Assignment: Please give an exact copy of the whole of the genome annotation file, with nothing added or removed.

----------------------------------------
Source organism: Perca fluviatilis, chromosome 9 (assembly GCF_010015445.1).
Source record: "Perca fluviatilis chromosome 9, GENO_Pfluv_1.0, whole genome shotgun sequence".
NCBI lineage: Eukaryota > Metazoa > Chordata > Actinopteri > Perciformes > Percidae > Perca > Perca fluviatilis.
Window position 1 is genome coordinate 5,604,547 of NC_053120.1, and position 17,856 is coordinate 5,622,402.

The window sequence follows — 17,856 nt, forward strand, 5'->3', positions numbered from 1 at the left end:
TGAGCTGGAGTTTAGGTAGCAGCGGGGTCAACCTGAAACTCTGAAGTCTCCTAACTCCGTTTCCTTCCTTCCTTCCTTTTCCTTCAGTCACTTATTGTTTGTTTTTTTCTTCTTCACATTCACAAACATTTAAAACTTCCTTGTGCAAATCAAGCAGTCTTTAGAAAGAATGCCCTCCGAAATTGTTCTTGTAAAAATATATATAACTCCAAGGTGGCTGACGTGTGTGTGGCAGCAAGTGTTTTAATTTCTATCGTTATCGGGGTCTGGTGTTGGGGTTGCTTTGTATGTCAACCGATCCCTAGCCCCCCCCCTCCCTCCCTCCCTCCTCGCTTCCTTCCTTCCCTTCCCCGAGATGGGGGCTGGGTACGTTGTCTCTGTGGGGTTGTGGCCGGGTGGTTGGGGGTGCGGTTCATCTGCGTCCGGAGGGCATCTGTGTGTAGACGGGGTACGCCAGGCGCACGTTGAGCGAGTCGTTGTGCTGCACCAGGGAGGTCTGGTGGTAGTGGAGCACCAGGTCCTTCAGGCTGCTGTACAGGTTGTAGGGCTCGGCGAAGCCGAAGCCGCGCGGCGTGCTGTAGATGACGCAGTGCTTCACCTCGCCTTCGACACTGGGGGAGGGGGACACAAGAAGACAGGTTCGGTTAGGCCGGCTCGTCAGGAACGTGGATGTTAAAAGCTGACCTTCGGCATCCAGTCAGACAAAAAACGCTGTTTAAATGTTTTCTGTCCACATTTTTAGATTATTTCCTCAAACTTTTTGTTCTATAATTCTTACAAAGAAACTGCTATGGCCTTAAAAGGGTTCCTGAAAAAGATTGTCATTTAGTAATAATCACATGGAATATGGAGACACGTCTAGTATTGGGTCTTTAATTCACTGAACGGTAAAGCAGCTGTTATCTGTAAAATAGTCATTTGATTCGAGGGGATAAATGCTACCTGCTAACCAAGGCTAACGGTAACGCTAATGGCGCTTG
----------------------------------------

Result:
Source organism: Perca fluviatilis, chromosome 9 (assembly GCF_010015445.1).
Source record: "Perca fluviatilis chromosome 9, GENO_Pfluv_1.0, whole genome shotgun sequence".
NCBI lineage: Eukaryota > Metazoa > Chordata > Actinopteri > Perciformes > Percidae > Perca > Perca fluviatilis.
Window position 1 is genome coordinate 5,604,547 of NC_053120.1, and position 17,856 is coordinate 5,622,402.

The window sequence follows — 17,856 nt, forward strand, 5'->3', positions numbered from 1 at the left end:
TGAGCTGGAGTTTAGGTAGCAGCGGGGTCAACCTGAAACTCTGAAGTCTCCTAACTCCGTTTCCTTCCTTCCTTCCTTTTCCTTCAGTCACTTATTGTTTGTTTTTTTCTTCTTCACATTCACAAACATTTAAAACTTCCTTGTGCAAATCAAGCAGTCTTTAGAAAGAATGCCCTCCGAAATTGTTCTTGTAAAAATATATATAACTCCAAGGTGGCTGACGTGTGTGTGGCAGCAAGTGTTTTAATTTCTATCGTTATCGGGGTCTGGTGTTGGGGTTGCTTTGTATGTCAACCGATCCCTAGCCCCCCCCCTCCCTCCCTCCCTCCTCGCTTCCTTCCTTCCCTTCCCCGAGATGGGGGCTGGGTACGTTGTCTCTGTGGGGTTGTGGCCGGGTGGTTGGGGGTGCGGTTCATCTGCGTCCGGAGGGCATCTGTGTGTAGACGGGGTACGCCAGGCGCACGTTGAGCGAGTCGTTGTGCTGCACCAGGGAGGTCTGGTGGTAGTGGAGCACCAGGTCCTTCAGGCTGCTGTACAGGTTGTAGGGCTCGGCGAAGCCGAAGCCGCGCGGCGTGCTGTAGATGACGCAGTGCTTCACCTCGCCTTCGACACTGGGGGAGGGGGACACAAGAAGACAGGTTCGGTTAGGCCGGCTCGTCAGGAACGTGGATGTTAAAAGCTGACCTTCGGCATCCAGTCAGACAAAAAACGCTGTTTAAATGTTTTCTGTCCACATTTTTAGATTATTTCCTCAAACTTTTTGTTCTATAATTCTTACAAAGAAACTGCTATGGCCTTAAAAGGGTTCCTGAAAAAGATTGTCATTTAGTAATAATCACATGGAATATGGAGACACGTCTAGTATTGGGTCTTTAATTCACTGAACGGTAAAGCAGCTGTTATCTGTAAAATAGTCATTTGATTCGAGGGGATAAATGCTACCTGCTAACCAAGGCTAACGGTAACGCTAATGGCGCTTG